Or else, check our URL Shortening Services tag.

Poll

Creating a Simple Twitter Client Application

هذه المقالة متوفرة أيضا باللغة العربية، اقرأها هنا.

Code: Geming.twitoo.msi

Contents

Contents of this writing:

  • Contents
  • Overview
  • Introduction
  • Twitter API
    • What Twitter API is
    • API Documentation
    • Things to be Kept into mind
  • API Methods
    • Method Address
    • Methods with Arguments
    • Methods Require Authentication
  • Twitter and .NET
    • Accessing the API
    • Authentication
    • Encoding URIs
    • Business Objects
    • Retrieving Data
  • twittoo; Sample Application
    • Snapshots
    • Description
    • Interface
    • URL Shortening
    • Download

Overview

This writing discusses the Twitter API and how you can utilize it in your managed application. It begins by a brief discussion of the API and the methods used. After that, it digs into the discussion of how you can utilize the API into your application with help of code samples and examples. At the end of this writing, there’s a nice open-source Twitter client application available for download. Worth mentioning that this article focuses on the REST API set of Twitter, specifically XML endpoints.)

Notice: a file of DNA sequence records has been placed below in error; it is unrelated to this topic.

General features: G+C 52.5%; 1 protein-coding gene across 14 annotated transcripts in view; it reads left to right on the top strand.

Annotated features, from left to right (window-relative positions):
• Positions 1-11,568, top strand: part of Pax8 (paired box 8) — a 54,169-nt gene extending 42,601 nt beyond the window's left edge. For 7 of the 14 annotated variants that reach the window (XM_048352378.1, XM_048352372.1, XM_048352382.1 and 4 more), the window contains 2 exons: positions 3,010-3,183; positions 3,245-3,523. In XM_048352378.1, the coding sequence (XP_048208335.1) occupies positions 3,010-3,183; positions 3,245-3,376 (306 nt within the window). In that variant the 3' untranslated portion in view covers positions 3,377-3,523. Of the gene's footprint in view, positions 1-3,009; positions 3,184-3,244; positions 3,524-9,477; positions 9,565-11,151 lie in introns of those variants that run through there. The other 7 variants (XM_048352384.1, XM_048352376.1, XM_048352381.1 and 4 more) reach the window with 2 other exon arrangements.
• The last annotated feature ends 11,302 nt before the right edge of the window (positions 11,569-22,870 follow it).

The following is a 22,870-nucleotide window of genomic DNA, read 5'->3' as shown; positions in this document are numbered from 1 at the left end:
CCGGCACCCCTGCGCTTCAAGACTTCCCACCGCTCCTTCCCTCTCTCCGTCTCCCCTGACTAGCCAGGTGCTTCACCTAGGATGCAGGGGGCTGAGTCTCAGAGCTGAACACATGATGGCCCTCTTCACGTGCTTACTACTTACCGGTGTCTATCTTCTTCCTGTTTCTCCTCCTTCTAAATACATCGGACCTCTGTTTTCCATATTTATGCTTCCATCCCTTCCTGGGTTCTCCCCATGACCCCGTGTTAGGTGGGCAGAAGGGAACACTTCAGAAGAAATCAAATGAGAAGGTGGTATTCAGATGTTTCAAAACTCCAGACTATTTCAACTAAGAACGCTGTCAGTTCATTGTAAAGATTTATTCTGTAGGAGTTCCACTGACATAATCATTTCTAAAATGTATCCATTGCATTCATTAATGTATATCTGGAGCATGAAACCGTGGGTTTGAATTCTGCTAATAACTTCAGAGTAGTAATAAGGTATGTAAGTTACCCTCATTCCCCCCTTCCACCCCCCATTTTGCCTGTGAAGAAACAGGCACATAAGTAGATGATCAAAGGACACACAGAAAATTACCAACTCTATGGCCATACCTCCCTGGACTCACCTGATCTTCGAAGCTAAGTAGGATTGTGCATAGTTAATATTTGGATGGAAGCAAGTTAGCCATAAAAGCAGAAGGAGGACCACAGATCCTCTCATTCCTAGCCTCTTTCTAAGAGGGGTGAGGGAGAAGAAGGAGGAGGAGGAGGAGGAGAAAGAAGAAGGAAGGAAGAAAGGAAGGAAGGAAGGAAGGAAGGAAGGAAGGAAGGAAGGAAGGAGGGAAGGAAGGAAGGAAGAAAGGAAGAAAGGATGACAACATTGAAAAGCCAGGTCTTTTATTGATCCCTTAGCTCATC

Introduction

Today, we are talking about Twitter as it is one of the most famous social networking services. This article discusses how you can create Twitter clients using .NET Framework. Oh, before we start, I’d like to introduce you my twitter account first; it’s @elsheimy.

Twitter API

What Twitter API is

Before we dig into the discussion of Twitter API we need to know first what the Twitter API is.

Twitter API is a set of endpoints (or methods) that allow applications to work with Twitter data.

Twitter API consists of three parts:

  • Two REST APIs:
    • REST API:
      This is the core API set; it allows developers to access core Twitter data, it contains most (if not all) of the methods and functions you would use to utilize Twitter data in your application, and it supports (mostly) three formats (or endpoints) for each method: XML, Atom, and JSON formats.
    • Search API:
      Fully integrating search methods allows you to search for tweets based on specific criteria and to search for daily/weekly hot trends. It supports only the JSON format. This set of API was originally developed by Summize, Inc. and integrated into the Twitter API. (Twitter is looking forward to unify the REST API.)
  • Streaming API:
    A set of API methods that allow near-realtime access to various subsets of Twitter public statuses. All methods are in JSON format, no XML or ATOM endpoints available.

Actually, the REST API would be very sufficient for you unless you find it easier to handle the JSON format.